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Israel Agrees to Aid Palestinians
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Israel on Wednesday accepted a decision by major Middle East peace brokers to resume aid payments to the Palestinian Authority -- a move that could ease the intense economic pressure on the Hamas-led government.

The Authority relies hugely on foreign aid to pay public sector salaries and run health and welfare services, and the mediating powers decided reluctantly on Tuesday that there was no other way to stave off a possible collapse into anarchy.

It was not clear whether they would find a way to channel funds through the overall Authority, led by President Mahmoud Abbas, without having them administered by Hamas -- an Islamic militant group officially sworn to Israel's destruction.

But Israel, which had pushed hard and successfully for financial assistance to be severed after the Hamas-led administration took power in March, took the view that such a move would be possible.

"As far as we are concerned, the Quartet's decision to give further humanitarian support to the Palestinian Authority, bypassing the Hamas government, is definitely okay," Foreign Minister Tzipi Livni said on Army Radio.

The Hamas-led government said it appreciated the Quartet's efforts to ease the burden on the Palestinian people but added that they could have gone further.

In a statement, the government also criticized the prospect that it could be bypassed, saying: "We were hoping that their decision could be more positive in dealing with the Palestinian government since it is an elected government that represents the Palestinian people."

Russia, the European Union and the United Nations had all put pressure on the United States, which has taken the toughest stand against Hamas, to agree to ease the boycott.

The powers agreed that aid payments would be resumed for a three-month trial period, through a "transparent" mechanism that has yet to be worked out but may involve the World Bank.

It is expected that salaries to the Palestinian Authority's 165,000 employees, unpaid since March, will be settled. The monthly wage bill totals around US$150 million.

"If you need a hospital to be run, and someone has to be paid, he will be paid," EU foreign policy chief Javier Solana said after the initiative was announced.

Humanitarian aid
The decision would appear to reflect a view held by UN officials that payment of salaries amounts to humanitarian support for the largely impoverished Palestinian population. Humanitarian support was never intended to be cut off.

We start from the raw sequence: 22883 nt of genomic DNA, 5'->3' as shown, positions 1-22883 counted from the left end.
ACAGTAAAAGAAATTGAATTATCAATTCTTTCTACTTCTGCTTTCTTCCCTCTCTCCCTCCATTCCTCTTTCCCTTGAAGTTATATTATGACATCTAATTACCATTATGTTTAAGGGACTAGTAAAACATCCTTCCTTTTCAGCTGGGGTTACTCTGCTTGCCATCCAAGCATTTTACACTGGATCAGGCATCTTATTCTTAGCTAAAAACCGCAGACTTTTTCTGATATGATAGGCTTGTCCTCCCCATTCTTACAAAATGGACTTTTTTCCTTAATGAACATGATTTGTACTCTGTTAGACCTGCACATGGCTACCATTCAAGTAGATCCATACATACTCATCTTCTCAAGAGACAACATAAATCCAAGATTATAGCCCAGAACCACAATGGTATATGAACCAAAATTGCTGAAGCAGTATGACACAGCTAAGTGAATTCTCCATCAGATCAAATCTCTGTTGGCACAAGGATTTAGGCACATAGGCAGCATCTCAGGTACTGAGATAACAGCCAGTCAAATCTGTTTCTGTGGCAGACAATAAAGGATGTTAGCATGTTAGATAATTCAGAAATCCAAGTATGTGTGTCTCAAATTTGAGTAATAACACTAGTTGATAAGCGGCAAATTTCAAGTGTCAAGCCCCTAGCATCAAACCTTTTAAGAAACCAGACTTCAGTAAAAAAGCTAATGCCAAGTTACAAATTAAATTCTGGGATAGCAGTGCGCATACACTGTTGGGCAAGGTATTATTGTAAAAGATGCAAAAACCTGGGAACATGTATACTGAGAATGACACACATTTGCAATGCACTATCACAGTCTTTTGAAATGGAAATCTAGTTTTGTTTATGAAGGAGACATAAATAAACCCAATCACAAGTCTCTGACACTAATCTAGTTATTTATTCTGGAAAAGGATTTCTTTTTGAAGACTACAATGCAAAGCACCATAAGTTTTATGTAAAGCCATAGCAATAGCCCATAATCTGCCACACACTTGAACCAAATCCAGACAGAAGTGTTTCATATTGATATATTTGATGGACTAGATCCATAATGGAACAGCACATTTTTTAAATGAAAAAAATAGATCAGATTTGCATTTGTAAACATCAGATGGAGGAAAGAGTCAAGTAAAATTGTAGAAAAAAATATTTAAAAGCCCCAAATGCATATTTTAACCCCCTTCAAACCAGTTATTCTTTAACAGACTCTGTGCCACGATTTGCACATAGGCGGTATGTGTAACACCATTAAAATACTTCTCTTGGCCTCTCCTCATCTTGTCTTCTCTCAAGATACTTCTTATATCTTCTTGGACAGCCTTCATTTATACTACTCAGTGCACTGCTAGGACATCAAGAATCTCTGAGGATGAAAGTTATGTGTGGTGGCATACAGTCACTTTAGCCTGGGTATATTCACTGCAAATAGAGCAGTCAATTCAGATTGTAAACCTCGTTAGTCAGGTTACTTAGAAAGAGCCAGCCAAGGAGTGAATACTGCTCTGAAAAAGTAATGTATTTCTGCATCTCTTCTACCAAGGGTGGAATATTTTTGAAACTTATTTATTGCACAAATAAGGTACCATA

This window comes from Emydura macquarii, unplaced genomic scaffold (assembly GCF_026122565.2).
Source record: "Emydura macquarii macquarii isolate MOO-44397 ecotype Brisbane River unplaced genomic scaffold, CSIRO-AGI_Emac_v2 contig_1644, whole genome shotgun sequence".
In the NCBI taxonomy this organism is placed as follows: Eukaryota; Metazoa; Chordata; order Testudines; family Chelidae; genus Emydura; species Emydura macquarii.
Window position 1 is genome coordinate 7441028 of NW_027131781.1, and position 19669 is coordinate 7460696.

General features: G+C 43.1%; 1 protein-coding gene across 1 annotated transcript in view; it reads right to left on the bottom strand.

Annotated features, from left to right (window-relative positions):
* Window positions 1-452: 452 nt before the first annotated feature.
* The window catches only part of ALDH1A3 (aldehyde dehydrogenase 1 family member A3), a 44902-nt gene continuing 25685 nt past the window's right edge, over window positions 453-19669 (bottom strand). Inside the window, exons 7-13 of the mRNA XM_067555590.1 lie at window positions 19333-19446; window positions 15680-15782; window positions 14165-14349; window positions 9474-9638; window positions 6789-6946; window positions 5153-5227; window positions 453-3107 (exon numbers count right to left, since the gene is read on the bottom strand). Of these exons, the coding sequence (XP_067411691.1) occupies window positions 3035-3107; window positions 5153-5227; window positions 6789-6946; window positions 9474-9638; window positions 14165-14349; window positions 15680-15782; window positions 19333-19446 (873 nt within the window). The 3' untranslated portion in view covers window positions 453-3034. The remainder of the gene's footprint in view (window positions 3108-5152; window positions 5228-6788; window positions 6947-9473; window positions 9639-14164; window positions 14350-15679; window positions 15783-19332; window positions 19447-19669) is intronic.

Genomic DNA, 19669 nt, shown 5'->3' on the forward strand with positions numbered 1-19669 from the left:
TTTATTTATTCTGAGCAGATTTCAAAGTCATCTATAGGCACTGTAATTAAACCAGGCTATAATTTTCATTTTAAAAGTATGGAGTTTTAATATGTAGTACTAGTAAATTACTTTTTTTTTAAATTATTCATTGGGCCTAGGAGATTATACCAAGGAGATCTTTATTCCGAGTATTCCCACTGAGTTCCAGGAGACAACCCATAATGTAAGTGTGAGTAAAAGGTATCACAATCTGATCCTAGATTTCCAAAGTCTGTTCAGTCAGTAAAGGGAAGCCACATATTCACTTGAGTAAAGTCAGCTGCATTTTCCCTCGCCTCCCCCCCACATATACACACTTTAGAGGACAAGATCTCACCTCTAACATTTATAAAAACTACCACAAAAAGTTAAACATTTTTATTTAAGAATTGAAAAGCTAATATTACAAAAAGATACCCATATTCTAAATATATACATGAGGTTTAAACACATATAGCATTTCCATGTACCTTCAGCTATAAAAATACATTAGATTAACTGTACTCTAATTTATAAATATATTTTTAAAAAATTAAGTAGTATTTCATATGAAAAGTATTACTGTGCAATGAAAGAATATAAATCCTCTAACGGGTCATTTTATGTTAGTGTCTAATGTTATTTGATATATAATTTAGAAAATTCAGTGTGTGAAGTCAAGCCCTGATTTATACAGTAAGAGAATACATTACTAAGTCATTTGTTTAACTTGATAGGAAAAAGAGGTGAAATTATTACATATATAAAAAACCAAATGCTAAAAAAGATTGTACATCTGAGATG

Local, regional and international banks have stopped dealing with the Palestinian Authority because they fear sanctions by the United States, which classes Hamas as a terrorist group.

Israel is also withholding around US$55 million a month in tax receipts that it collects on the Palestinians' behalf, and has frequently closed the main commercial goods terminal on its border with Gaza, citing security concerns.

Western powers have called on Hamas to recognize Israel, renounce violence and abide by existing peace agreements if it wants contacts to resume, but Hamas signaled on Wednesday that it was no closer to accepting those demands.

Hamas has largely abided by a ceasefire for over a year but says talks with the Jewish state would be a waste of time.

Palestinian Prime Minister Ismail Haniyeh, a leader of Hamas, said the conditions "aim to push the Palestinian government to make concessions that harm (Palestinian) rights and red lines and give the (Israeli) occupation legitimacy."

If peacemaking with the Palestinians remains frozen, Israel has pledged to set its own borders by 2010 -- taking in the major Jewish settlements that cover large parts of the occupied West Bank while removing smaller, isolated ones.

Prime Minister Ehud Olmert said on Tuesday he might wait up to six months to see if progress could be made on peace before taking such unilateral steps. Justice Minister Haim Ramon told Army Radio on Wednesday that once Israel decided to go forward alone, "final borders" could be set as soon as the end of 2008.

(Chinadaily.com via agencies May 11, 2006)

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